A few weeks ago, I touched on a topic in one of my sermons that not only opened some avenues of thought for the congregation but also made me return to a topic that I regularly have to struggle with–forgiveness.

For many years, I have thought about and studied and prayed about and occasionally practised forgiveness.  As a follower of Christ, I have a strong belief in forgiveness–but at the same time, I have questions and concerns and issues with forgiveness.  In my pastoral work, I often hear the same questions about forgiveness.  You would think that with all the time and effort, I would have the matter settled–but the reality is that I keep coming back to the questions because of my own experience and the experience of people I work with.

One struggle that I have and have spent time helping others deal with goes like this.  Someone does something truly awful to another person–not a small thing like taking their coffee cup but a major think like abusing them in some way.  The person who was abused is or becomes a believer and is counselled to forgive the offender.  Depending on the nature of the faith group the individual belongs to, the counsel can even be that they must forgive the offender.

But, the hesitant reply comes, if the abuser is forgiven, doesn’t he/she get away with it?  As long as the victim withholds forgiveness, the abuser can’t get away with what they have done.  Logically, it makes sense.  Practically, the logic falls apart.

I talked with one victim of terrible abuse about that logic.  Her abuse was never reported, so the abuser was never charged and then died several years after the abuse.  When others told her to forgive the abuser, she struggled because forgiving him felt to her like he was getting away with abusing her.  But truthfully, forgiven or not, he had got away with the abuse, in the sense that he never “paid” for the abuse–even if it had been reported when we were talking, he was dead and nothing could be done.

But the victim could not forgive.  The interesting thing is that as far as I know, she is the only person still suffering–and a significant part of the suffering is that she can’t let go of the need for the abuser to suffer some kind of punishment.  Lacking legal recourse, her only option seemed to be withholding her forgiveness.

But, really, what good did that do?  He was dead, no one else actually cared because it was in the past and she had worked through a lot of the pain and trauma over the years.  The only person  suffering because of her inability to forgive was herself.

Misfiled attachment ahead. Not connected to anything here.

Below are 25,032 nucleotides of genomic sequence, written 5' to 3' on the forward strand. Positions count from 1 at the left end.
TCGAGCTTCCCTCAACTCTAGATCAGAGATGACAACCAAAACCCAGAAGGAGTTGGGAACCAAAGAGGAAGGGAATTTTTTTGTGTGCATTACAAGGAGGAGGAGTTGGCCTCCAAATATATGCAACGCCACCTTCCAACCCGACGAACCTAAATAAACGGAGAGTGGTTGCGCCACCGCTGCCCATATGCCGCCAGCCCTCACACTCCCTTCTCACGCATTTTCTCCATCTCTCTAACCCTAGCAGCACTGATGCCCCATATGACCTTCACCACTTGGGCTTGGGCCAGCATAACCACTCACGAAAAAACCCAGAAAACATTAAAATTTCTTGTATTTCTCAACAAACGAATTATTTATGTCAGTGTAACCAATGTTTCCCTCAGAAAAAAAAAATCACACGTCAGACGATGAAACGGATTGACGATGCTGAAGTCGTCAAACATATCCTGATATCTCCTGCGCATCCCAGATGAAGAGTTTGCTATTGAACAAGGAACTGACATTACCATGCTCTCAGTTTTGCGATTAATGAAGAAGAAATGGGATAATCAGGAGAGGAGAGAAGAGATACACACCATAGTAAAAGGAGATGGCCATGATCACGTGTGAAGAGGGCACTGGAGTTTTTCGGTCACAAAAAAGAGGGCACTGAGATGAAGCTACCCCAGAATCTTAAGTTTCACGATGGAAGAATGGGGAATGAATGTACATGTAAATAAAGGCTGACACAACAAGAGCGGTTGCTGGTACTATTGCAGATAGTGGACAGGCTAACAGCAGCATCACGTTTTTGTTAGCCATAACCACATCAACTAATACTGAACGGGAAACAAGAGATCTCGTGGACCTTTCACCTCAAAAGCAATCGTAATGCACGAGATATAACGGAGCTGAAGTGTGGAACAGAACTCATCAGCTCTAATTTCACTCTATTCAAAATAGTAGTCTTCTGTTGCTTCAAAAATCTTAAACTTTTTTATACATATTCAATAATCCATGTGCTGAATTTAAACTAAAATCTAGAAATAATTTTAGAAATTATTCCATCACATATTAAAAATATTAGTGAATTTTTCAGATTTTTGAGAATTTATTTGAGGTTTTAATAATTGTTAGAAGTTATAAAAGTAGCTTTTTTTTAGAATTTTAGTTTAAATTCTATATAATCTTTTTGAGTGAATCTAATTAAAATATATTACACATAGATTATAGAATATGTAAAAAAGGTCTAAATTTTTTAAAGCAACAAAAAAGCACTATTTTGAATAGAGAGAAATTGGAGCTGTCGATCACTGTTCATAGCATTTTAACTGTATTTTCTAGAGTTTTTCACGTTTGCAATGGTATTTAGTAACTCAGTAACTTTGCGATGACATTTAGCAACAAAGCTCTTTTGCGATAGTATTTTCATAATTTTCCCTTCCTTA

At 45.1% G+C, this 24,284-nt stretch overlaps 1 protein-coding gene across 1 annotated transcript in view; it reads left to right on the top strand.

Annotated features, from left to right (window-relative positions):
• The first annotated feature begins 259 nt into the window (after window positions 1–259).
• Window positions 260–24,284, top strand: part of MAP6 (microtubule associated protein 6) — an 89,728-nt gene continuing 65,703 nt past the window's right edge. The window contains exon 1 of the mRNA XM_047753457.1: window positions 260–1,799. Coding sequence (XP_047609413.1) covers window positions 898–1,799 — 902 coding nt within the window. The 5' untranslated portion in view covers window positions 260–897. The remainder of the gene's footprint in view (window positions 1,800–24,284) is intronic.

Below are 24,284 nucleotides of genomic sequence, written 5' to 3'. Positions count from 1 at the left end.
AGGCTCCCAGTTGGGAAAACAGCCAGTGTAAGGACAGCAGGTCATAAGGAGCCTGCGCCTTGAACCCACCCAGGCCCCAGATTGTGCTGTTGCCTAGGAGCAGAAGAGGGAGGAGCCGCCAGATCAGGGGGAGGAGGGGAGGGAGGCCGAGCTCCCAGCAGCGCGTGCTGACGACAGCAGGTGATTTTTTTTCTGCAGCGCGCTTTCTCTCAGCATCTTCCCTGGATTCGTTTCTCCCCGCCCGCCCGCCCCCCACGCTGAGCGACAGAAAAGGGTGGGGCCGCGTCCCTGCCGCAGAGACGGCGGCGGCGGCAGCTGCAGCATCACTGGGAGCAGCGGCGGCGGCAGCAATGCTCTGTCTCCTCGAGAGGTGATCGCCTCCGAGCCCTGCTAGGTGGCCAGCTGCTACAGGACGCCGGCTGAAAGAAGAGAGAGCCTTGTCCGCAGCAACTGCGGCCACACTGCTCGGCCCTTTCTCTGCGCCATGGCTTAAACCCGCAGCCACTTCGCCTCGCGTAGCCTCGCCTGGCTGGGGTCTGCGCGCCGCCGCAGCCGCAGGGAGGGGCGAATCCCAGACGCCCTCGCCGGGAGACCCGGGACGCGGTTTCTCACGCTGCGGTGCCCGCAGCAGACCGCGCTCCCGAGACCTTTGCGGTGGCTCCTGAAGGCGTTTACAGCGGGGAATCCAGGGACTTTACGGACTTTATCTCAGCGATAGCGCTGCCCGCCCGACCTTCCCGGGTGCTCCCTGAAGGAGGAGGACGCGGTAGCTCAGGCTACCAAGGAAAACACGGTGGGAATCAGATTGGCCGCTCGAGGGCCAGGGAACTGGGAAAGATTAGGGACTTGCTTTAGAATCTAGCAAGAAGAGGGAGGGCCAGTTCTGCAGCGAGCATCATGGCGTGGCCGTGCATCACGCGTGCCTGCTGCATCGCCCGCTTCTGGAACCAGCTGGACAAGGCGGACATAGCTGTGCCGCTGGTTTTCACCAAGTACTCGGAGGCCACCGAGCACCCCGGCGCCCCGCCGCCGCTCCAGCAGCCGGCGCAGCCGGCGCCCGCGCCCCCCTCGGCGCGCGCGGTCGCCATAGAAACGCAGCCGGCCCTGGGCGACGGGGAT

Maybe forgiveness at times has nothing to do with the other person–maybe it is something we have to do for ourselves so that we can get a better handle on the pain and suffering and struggle that we carry as a result of the things have been done to us that we can’t or won’t forgive.  Holding on to the trauma and pain and hurt to prevent the abuser from getting away with what he did really only penalizes one person and it isn’t the abuser.

Forgiveness is something we give so that we can be free, at least at times.  Forgiving isn’t always an altruistic and other directed action.  A lot of the time, perhaps most of the time, the real secret of giving forgiveness is so that we can be free.  Certainly, there are a few times when someone begs for our forgiveness–but even in those cases, if we refuse the forgiveness, we suffer as much as the one asking for forgiveness.

I worked that particular issue through years ago, at least theologically and psychologically.  But when confronted with someone who hurts me, I still struggle with being willing to let myself forgive the person–and so in the end, I make myself at least as miserable as the person I won’t forgive.  And if I am honest about it, I am often more miserable than the person I won’t forgive because the lack of forgiveness doesn’t bother the other person all the much.

Maybe the person I forgive will get away with what he/she did.  Maybe my lack of forgiveness doesn’t bother them at all.  But it sure bothers me–I am not really free until I can forgive.  Maybe being selfish and seeing the benefits of forgiveness for me is a good thing.

May the peace of God be with you.


One thought on “WHO BENEFITS?

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